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Sunday, August 1, 2021

Cutting off your nose to spite your face--a pandemic of the unvaccinated

 



     We all had trouble understanding how a cult figure like Jim Jones in 1978 could get his followers to drink poisoned Kool-Aid.  Little did we know that someday we would draw parallels to an American president.  Now we see our current cult figure, Donald Trump, and his Republican followers, resisting getting vaccinated or wear a mask that will end up killing some of his cult followers.  Jim Jones killed a couple hundred of his followers, far fewer than the hundreds of thousands of Americans who died because of how Trump mishandled the COVID virus.  Belonging to a cult means giving up your independent mind.  You could call it the "lazy-mind" syndrome.  Don't expect COVID anti-vaccination cult followers to change their minds.  They have an easier time accepting death.

P.S.

     Another similarity between Trump and Jim Jones is that when they felt attacked they sent their followers to kill the people that they saw as their enemies.

P.S. 1

Land of the crazies.

Friday, July 30, 2021

Will "ghost kitchens" do to restaurants what Amazon did to retail stores?

      We have adapted to our virtual world in ways that a few years ago would have seemed unimaginable.  Amazon has been a major disrupter for retail stores.  Think about how smartphones have changed how we organize our lives.  If you are not familiar with what a ghost kitchen is let me share some information.

     I had vaguely heard the term ghost kitchen but had no in-depth knowledge of the concept until one of my grandchildren had a "Mr. Beast" burger delivered when he was over at our house.  You may not have heard of Mr. Beast who is a YouTuber followed by boys in the 9-13 age range.  Don't even get into the whole YouTuber explanation.

     The pandemic has been a boom to home-delivered restaurant meals such as Door Dash.  Even ride services like Uber and Lyft are delivering meals from restaurants.  But even with the delivery of meals restaurants found that they underutilized their kitchens.  With the same overhead for rent, they looked at how they could develop new revenue sources.  Here is where ghost kitchens came in.  A ghost kitchen only exists in a virtual sense.  They have a website like a retail restaurant but you can only order a meal from them online and have it delivered to your home.  The meal is prepared at a real restaurant utilizing their underutilized resources.   Think of a Chinese restaurant making your burger or pizza that was delivered to you.  This is how my grandson got his Mr. Beast burger.  With millions of YouTube followers, he developed his Mr. Beast burger formula and found restaurants that would make his burger for delivery.  One of the restaurants in Columbia signed on with him to make his burger.  We didn't know which restaurant made my grandson's burger because it was ordered through Mr. Beast's website.  The reason why restaurants would sign on with Mr. Beast is that he has millions of followers.  Think of the potential of other celebrities who have millions of followers on Instagram or Facebook realizing this as a new potential source of making money and you can see where this could head.  But you can also see this as a way for someone who wants to start a restaurant but doesn't have the resources to open a retail restaurant. In the past, you might think of starting with a food truck or having a booth at a local event.  Now you can offer new business to restaurants if you can show how making your food brings them new revenue.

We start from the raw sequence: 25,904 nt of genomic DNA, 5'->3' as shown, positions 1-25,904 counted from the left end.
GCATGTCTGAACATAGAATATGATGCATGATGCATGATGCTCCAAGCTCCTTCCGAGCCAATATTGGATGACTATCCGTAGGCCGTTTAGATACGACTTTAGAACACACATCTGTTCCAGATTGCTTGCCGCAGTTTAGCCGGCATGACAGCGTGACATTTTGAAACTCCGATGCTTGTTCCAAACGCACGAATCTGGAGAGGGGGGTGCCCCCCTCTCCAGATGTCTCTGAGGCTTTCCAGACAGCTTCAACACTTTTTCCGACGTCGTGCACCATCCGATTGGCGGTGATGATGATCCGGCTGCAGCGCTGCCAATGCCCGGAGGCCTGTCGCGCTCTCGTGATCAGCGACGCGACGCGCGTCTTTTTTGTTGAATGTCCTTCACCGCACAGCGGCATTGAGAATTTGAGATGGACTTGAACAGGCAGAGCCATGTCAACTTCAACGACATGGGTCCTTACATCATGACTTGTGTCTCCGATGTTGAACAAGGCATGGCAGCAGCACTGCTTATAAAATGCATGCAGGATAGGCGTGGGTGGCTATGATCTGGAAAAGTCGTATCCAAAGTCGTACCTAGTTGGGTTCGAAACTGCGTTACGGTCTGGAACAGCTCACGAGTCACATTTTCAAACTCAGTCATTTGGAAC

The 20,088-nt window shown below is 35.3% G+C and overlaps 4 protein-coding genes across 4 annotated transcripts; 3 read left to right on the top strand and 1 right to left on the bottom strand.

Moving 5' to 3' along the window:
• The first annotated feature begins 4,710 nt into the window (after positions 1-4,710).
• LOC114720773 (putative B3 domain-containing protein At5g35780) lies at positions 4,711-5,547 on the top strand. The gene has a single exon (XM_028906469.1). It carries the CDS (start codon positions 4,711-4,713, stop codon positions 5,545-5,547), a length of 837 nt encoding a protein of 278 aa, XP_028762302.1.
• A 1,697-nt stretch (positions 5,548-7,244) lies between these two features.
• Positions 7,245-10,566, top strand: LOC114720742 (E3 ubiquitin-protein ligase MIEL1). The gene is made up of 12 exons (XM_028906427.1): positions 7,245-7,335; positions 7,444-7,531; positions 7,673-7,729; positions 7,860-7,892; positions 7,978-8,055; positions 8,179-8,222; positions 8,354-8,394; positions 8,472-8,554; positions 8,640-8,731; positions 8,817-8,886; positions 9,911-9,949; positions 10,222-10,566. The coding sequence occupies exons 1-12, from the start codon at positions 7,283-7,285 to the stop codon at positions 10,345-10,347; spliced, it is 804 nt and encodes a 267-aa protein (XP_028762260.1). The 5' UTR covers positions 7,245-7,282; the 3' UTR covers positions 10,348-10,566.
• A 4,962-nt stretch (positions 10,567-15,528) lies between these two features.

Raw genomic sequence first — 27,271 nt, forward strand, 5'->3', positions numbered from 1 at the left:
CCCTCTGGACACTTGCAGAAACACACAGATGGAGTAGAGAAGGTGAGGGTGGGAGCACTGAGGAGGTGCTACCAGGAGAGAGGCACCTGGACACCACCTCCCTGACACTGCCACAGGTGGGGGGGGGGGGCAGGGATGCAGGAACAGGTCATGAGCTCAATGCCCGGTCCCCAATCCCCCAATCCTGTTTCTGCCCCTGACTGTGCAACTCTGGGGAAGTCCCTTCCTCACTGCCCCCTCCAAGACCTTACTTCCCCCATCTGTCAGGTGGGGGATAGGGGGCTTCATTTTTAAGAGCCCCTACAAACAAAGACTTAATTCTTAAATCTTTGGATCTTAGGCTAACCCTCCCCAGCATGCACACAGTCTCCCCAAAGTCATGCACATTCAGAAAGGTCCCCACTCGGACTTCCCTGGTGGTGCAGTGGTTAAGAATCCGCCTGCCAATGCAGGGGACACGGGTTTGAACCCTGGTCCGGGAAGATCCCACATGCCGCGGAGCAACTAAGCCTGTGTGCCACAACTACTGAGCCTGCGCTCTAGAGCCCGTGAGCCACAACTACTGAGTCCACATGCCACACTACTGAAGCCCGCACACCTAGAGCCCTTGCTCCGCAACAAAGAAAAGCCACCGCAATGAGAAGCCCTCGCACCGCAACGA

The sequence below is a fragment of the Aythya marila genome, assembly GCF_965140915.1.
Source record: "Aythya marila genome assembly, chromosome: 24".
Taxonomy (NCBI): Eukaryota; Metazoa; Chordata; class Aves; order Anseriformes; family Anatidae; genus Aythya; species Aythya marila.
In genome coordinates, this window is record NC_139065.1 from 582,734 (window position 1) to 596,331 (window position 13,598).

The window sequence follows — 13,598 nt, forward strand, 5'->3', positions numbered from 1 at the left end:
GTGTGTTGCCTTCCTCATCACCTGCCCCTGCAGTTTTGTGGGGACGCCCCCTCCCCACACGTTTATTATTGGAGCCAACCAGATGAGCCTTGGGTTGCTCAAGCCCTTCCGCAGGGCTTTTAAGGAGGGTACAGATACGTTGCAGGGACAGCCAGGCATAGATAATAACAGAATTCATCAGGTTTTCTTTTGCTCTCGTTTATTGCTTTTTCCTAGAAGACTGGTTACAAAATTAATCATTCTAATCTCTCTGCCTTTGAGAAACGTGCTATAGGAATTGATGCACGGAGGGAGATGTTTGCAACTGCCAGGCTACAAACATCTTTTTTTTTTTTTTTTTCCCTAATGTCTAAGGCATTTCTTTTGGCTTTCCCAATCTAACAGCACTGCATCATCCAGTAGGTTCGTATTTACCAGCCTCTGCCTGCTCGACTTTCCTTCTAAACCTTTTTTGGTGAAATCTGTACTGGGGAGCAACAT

The direction this may move-in is to centralized kitchens like the warehouses developed by Amazon that have the capacity to make many types of food for delivery.  Restaurant meals made this way might cost substantially less than what we now pay in retail restaurants.  This could even be the case with the cost of delivery.  You might think that you would miss going out with friends to your local restaurant? Why not invite them to your house or local park and have your food delivered quicker and cheaper than going to a restaurant that you have difficulty making a reservation for at a convenient time.

      If you think this is far-fetched just remember we would have thought the same thing about Amazon 15 years ago.  Virtual is replacing retail businesses quickly.  Keep your eye out to buy stock in the next Amazon.  It might be with the restaurant business.

    

Thursday, July 29, 2021

Is Lamar Jackson still worth $40 million?

       Hearing that Baltimore Ravens quarterback has now tested positive for COVID-19 for a second time makes me wonder whether the team should invest that much money in someone whose lack of judgment on protecting himself and his teammates is deficient. Lamar is the most exciting athlete we have locally and I will still watch him to see his athletic talent.  I just will have to recognize he is still young and may not have the maturity he will hopefully gain as he grows a little older.

P.S.